Shoe store return & exchange flow
Composition of 3 devices of different platforms with the app preview on the screens

The product

YourShoes, an affordable shoe store, caters to a user demographic typically aged between 22 and 45, with a majority being working adults.

The problem

The store requires a well-designed return and exchange flow, as a confusing process may potentially reduce client conversion rates and erode trust in the brand.

The goal

Craft a user-friendly home page and return/exchange flow, ensuring clear navigation and a seamless experience.

My role

UX designer (generalist) designing website from conception to delivery.


Conducting interviews, paper and digital wireframing, low and high fidelity prototyping, conducting usability studies, accounting for accessibility, iterating on designs and responsive design.

the user

User research: summary

I conducted interviews and created empathy maps to understand the users I’m designing for and their needs. A primary user group identified from the research was working adults who buy shoes for season or for events. This group confirmed assumptions about the main website user.

Another group comprises parents who frequently need to acquire new pair of shoes for their kids promptly and stress-free due to the rapid growth of children. Addressing the needs of this group will enhance the overall experience for all customer segments.

User research: pain points


Most users prefer not to invest much time in shopping; they aim to make the perfect choice quickly.


When users realize they've made the wrong choice, it becomes stressful. Therefore, a poor or complex solution flow can erode trust.

Persona: Ada

Problem statement

Ada, a teacher and mother of two, seeks a quick and stress-free solution to purchase new shoes for herself and her kids.

User Persona slide with image of user and infortamtion about

User journey map

Mapping Ada’s user journey revealed how helpful it would be for users to have flawless returns & exchanges flow.

The slide with table representation of the User Journey

the design

Site map

Difficulty with website navigation was a primary pain point for users, so I used that knowledge to create a sitemap.

My goal here was to make strategic information architecture decisions that would improve overall website navigation.

The graphical representation of the site map

Paper wireframes

Subsequently, I drafted paper wireframes for each screen, addressing user pain points related to navigation, browsing, and the checkout flow.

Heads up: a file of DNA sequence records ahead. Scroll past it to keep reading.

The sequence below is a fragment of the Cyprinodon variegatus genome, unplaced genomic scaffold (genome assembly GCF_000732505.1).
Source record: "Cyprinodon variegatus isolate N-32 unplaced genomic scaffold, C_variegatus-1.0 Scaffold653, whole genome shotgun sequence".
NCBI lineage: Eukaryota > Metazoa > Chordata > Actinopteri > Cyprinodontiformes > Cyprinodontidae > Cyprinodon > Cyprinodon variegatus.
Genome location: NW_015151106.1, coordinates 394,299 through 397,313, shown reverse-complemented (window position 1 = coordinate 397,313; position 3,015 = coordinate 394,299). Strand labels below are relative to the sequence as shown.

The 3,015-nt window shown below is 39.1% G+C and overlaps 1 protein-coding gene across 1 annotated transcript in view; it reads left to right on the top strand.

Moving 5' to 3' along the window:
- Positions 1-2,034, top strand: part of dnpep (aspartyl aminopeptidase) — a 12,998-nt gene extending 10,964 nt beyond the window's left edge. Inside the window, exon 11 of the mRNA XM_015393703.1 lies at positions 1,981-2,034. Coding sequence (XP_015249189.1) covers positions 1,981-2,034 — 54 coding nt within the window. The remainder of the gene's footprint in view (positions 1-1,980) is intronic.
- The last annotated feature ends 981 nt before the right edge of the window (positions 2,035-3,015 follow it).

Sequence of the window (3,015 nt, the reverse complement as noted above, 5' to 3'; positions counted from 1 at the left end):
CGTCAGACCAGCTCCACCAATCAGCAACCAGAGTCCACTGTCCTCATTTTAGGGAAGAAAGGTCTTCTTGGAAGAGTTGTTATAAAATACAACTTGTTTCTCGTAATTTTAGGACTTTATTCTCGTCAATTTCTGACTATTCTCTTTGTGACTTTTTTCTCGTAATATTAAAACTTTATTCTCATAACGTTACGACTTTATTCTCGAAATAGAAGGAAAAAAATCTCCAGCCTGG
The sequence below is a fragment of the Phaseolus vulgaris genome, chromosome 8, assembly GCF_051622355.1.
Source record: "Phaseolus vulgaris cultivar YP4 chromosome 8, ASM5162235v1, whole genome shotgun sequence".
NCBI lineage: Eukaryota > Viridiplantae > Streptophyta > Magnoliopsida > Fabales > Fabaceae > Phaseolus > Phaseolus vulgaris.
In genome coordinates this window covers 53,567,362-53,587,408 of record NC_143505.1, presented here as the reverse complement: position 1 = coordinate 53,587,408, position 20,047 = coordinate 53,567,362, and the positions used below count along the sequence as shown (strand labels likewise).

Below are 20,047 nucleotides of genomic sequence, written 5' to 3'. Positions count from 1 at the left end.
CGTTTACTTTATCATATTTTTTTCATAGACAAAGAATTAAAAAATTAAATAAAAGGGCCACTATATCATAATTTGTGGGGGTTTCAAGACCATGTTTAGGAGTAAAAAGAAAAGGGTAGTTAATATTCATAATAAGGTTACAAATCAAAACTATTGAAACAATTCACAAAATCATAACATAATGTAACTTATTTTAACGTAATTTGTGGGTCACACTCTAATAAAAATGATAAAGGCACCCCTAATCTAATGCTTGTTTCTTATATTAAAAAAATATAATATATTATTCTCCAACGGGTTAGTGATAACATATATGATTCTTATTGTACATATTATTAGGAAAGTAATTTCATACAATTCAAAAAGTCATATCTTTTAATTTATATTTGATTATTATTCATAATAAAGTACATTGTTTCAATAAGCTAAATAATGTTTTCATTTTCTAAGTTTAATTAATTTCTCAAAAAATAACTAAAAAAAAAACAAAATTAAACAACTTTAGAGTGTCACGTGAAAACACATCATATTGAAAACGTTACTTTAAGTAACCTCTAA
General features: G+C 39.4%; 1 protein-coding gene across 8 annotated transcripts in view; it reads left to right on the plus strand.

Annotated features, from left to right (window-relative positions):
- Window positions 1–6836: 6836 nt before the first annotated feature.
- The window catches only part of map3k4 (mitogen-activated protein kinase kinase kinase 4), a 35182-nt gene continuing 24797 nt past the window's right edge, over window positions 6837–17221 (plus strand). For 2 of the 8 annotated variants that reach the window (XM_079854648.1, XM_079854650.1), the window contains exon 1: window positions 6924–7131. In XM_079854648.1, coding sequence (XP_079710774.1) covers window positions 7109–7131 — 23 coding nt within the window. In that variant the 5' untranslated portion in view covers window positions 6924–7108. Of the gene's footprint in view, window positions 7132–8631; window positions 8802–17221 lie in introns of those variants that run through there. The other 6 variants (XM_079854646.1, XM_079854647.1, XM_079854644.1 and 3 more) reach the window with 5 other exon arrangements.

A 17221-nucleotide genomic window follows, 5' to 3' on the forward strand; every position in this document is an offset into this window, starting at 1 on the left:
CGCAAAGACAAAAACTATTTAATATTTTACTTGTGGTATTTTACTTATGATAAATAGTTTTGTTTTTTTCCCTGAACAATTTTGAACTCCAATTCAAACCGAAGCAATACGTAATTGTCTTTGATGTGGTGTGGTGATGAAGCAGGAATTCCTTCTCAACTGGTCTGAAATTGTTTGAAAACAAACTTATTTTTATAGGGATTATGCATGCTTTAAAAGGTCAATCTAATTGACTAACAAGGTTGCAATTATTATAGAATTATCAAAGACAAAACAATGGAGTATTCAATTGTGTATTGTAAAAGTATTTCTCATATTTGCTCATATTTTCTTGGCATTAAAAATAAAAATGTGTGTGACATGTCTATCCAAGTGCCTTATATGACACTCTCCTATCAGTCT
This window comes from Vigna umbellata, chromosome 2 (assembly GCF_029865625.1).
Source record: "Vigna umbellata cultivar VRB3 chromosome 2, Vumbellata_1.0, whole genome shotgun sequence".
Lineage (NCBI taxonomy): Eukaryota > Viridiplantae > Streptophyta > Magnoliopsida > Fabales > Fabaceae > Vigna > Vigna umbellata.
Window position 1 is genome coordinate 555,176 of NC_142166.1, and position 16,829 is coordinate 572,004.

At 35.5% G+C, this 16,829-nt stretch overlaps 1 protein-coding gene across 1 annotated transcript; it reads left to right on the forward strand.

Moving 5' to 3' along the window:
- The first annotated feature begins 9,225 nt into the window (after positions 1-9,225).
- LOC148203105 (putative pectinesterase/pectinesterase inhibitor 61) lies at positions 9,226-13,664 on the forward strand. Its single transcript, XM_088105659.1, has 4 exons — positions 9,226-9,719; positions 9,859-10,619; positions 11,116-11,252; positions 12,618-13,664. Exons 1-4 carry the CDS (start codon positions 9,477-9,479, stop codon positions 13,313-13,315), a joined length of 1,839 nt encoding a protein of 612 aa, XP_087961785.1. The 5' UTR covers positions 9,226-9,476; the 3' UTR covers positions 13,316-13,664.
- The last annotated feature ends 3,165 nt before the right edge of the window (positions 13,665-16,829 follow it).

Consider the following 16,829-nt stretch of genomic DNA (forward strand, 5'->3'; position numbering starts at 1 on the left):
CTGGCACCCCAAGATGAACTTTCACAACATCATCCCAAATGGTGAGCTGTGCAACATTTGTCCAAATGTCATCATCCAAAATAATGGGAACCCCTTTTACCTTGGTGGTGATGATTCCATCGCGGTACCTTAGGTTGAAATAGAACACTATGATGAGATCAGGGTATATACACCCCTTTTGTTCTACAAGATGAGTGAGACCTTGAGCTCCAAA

Given that YOURSHOES customers use a variety of devices, I initiated the design for additional screen sizes to ensure full responsiveness of the site.

Paper wireframwes screenshot

Digital wireframes

Transitioning from paper to digital wireframes clarified how the redesign could effectively address user pain points and enhance the overall user experience.

A key aspect of my strategy was prioritizing optimal button locations and visual element placements on the home page.

Digital wireframes screenshot

Low-fidelity prototype

To create a low-fidelity prototype, I linked all screens associated with the returns & exchanges user flow.

Having received feedback from my team regarding aspects such as button placement and page organization, I actively incorporated their suggestions, focusing on addressing user pain points.

Lo-fi prototype
Low-fidelity prototype screenshot

Usability study: Parameters

Study type

Unmoderated usability study


Sweden, Stokholm, remote


5 participants


20-30 minutes

Usability study: Findings


Initiating the returns & exchanges flow proved challenging to locate


Users need to be aware of the remaining days for returns/exchanges to alleviate stress


Rather than typing the reason, offering predefined options for selection is preferable

the design


After optimization based on usability study results next step was to create hi-fidelity mockups of the home page and returns & exchanges flow.

Defined voice and tone, typeface and brand colours, used stock images to give it the closest to reality look.

Low-fidelity mockup preview High-fidelity mockup preview


Incorporated every screen of the returns & exchanges flow in high fidelity to furnish comprehensive information for further development.

Low-fidelity mockup preview High-fidelity mockup preview

Screen size variations

I included different screen sizes in my designs, building on my initial sketches. Knowing that users shop from various devices, I made sure to improve the browsing experience for different screen sizes, like mobile and tablet, for a smoother overall experience.

Composition of 3 devices of different platforms with the app prevew on the screens

High-fidelity prototype

My high-fidelity prototype adhered to the same user flow as the low-fidelity version, incorporating both the design changes implemented after the usability study and several additional modifications suggested by my team.

Hi-fi prototype
Screenshot of the high-fidelity prototype

Accessibility considerations

Employed varied text sizes in headings to establish a clear visual hierarchy.

Used landmarks to help users navigate the site, including users who rely on assistive technologies

The site designed with accessible alt text on every page, ensuring a smooth experience for screen reader users.




Our target users expressed that the design exhibited intuitive navigation, enhanced engagement with images, and demonstrated a clear visual hierarchy.

What I learned

I discovered that even minor design changes can significantly impact the user experience. My key takeaway is always prioritizing the genuine needs of the user when generating design ideas and solutions.

Next steps

Conduct follow-up usability testing on the new website.

Identify any additional areas of need and ideate on new features.

Thank you!